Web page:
Sunday, January 14, 2007

Hard To Stop

I’ve been reading a biography of President Teddy Roosevelt and I’ve found him to be a fascinating man. He did more in his lifetime than others might dream ever about. In fact, the things he did with regularity might be the one dreamed of accomplishment on other men’s list.

In March 1909 Roosevelt left New York for a safari in Africa. The trip was sponsored by the Smithsonian Institution and the National Geographic Society and received worldwide media attention.

His party, which included scientists from the Smithsonian, killed or trapped over 11,397 animals, from insects and moles to hippopotamuses and elephants. 512 of the animals were big game animals, of which 262 were consumed by the expedition. This included six white rhinos.

All of this was done after he had served two terms as President of the United States!

While campaigning in Milwaukee, Wisconsin on October 14, 1912, a saloonkeeper named John Schrank failed in an assassination attempt on Roosevelt.

Schrank shot the former President, but the bullet lodged in Roosevelt's chest only after hitting both his steel eyeglass case and a copy of his speech he was carrying in his jacket. Roosevelt declined suggestions that he go to the hospital, and delivered his scheduled speech.

He spoke vigorously for ninety minutes and his opening comments to the gathered crowd were, "I don't know whether you fully understand that I have just been shot; but it takes more than that to kill a Bull Moose." Afterwards, doctors determined that he was not seriously wounded and that it would be more dangerous to attempt to remove the bullet than to leave it in his chest. Roosevelt carried it with him until he died ( ).

Roosevelt was simply hard to stop.

I like that attitude. I want to adopt that attitude in my life.

One of my favorite poems is entitled, “Don’t Quit”.

When things go wrong, as they sometimes will

When the road you're trudging seems all uphill
When the funds are low and the debts are high
And you want to smile, but you have to sigh
When care is pressing you down a bit
Rest if you must, but don't you quit.
Life is queer with its twists and turns
As every one of us sometimes learns
And many a fellow turns about
When he might have won, had he stuck it out.
Don't give up though the pace seems slow
You may succeed with another blow.
Often the goal is nearer than
It seems to a faint and faltering man;
Often the struggler has given up
When he might have captured the victor's cup;
And he learned too late when the night came down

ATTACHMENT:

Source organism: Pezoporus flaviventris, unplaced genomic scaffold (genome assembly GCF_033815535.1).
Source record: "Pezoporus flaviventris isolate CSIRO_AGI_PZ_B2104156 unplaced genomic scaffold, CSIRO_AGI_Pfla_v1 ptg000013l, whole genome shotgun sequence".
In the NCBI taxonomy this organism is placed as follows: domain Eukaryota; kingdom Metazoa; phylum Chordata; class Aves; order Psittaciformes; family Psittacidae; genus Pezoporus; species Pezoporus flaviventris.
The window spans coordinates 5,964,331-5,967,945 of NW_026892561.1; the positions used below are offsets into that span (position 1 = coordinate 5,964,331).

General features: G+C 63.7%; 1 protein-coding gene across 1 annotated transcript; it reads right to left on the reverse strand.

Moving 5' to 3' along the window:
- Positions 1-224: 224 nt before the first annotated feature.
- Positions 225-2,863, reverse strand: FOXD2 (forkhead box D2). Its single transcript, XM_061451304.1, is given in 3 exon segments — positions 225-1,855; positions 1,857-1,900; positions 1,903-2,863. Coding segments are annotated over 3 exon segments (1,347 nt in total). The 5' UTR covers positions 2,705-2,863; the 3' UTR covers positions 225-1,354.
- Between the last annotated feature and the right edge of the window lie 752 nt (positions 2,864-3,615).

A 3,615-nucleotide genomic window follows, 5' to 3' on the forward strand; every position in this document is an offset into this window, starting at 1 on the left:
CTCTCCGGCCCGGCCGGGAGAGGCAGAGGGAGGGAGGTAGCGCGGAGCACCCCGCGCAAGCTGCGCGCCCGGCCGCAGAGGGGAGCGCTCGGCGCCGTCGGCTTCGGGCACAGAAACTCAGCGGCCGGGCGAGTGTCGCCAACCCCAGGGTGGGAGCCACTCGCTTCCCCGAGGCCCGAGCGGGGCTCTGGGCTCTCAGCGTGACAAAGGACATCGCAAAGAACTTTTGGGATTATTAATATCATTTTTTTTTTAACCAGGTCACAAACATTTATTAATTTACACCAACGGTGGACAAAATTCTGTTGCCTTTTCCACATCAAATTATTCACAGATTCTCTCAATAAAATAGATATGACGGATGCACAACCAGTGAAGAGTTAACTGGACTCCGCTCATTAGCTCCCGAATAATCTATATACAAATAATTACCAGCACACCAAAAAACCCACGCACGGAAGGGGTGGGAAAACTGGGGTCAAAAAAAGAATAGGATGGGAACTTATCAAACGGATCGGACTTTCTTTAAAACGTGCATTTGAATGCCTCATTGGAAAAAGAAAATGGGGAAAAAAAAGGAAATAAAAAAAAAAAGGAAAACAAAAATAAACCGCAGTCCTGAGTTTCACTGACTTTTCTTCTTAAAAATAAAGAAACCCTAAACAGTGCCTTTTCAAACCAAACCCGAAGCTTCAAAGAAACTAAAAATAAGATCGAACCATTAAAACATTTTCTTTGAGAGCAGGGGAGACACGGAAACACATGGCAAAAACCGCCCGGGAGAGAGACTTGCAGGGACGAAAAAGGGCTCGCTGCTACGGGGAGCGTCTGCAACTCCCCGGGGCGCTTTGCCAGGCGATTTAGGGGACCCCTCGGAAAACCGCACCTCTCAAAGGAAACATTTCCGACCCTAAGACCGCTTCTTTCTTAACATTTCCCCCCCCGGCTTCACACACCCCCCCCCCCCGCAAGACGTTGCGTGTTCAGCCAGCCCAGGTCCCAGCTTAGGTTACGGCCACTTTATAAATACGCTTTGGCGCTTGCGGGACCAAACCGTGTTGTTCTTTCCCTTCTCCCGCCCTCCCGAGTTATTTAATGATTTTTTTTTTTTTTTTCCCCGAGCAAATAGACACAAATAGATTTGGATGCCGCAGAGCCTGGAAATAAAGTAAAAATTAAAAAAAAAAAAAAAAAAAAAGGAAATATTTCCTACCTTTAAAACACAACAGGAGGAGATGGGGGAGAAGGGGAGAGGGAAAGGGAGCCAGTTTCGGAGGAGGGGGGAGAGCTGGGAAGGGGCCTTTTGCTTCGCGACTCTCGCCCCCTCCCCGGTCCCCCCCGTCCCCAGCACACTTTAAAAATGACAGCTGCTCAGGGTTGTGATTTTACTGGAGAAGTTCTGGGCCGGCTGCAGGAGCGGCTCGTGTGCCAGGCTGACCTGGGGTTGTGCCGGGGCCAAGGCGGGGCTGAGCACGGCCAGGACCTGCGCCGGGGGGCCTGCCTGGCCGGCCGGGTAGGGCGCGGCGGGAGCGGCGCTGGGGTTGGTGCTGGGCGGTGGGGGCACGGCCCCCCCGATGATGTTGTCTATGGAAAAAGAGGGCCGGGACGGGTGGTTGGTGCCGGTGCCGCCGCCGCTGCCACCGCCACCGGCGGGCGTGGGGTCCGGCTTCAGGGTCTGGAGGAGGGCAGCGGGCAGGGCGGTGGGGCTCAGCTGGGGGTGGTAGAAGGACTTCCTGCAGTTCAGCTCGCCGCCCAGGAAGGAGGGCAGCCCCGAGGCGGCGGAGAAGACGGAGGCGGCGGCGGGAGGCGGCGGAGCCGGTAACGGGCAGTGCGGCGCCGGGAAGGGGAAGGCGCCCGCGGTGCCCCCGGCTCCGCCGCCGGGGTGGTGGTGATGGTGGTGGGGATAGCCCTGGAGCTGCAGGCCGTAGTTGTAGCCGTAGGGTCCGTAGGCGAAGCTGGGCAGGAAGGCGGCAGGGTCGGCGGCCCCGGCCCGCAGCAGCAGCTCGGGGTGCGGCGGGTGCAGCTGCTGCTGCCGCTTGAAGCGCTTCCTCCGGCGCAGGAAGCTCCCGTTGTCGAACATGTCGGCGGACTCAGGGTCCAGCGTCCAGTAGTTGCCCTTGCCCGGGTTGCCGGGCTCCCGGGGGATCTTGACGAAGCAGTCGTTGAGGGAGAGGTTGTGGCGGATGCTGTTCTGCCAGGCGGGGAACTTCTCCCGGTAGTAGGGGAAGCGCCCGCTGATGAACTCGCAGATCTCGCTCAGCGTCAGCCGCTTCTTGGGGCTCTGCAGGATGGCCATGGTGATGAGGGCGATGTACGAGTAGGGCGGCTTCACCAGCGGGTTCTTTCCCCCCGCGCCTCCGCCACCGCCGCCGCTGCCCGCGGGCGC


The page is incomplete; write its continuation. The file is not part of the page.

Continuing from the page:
How close he was to the golden crown.
Success is failure turned inside out
The silver tint of the clouds of doubt
And you never can tell how close you are
It may be near when it seems afar;
So stick to the fight when you're hardest hit
It's when things seem worst that you mustn't quit.

(Author Unknown)

The attitude of that poem is one that will carry an individual through the toughest of circumstances.

No one denies the presence of negative influences. No one disavows that wrongs are committed. No one dismisses that actual injuries have been inflicted upon our spirits. No one will refute that some have been handed a raw deal in life.

What we will do, however, is refuse to allow those things to claim authority over the course we will travel in life. We will refuse them the ability to dictate our present response and future results. We will say, “It is well” even when it is not well.

There was a woman in the Bible simply identified as a Shunammite woman. One day her son, who was a child promised of God to her, fell sick and died. She ran to the man of God and his servant asked her, “Is it well with thee? Is it well with they husband? Is it well with the child?’

Now, the truth is, things did not look well.

She was in great distress and fearful, her husband didn’t care enough to help their son, even so much as questioning her intentions in running to the man of God, and her son was dead.

Things did not appear to be well. In fact, I am not sure I would not have answered the old prophet differently. However, her answer is indicative of her faith and complete reliance on her God. She answered the man by saying, “It is well!” ( ).

It is well. Three little words that make a big difference.

I want that to be my new motto of faith for my life. It is well.

Things will get better. God is aware of my circumstances. I will make it through. Not around, not over or under, but I will make it through!

It is well.

After all, it takes a lot more than a bullet to the chest to stop a bull moose and it takes a lot more than a little adversity to stop a child of God!

1 comment:

Carol said...

come read my latest.

Love Mom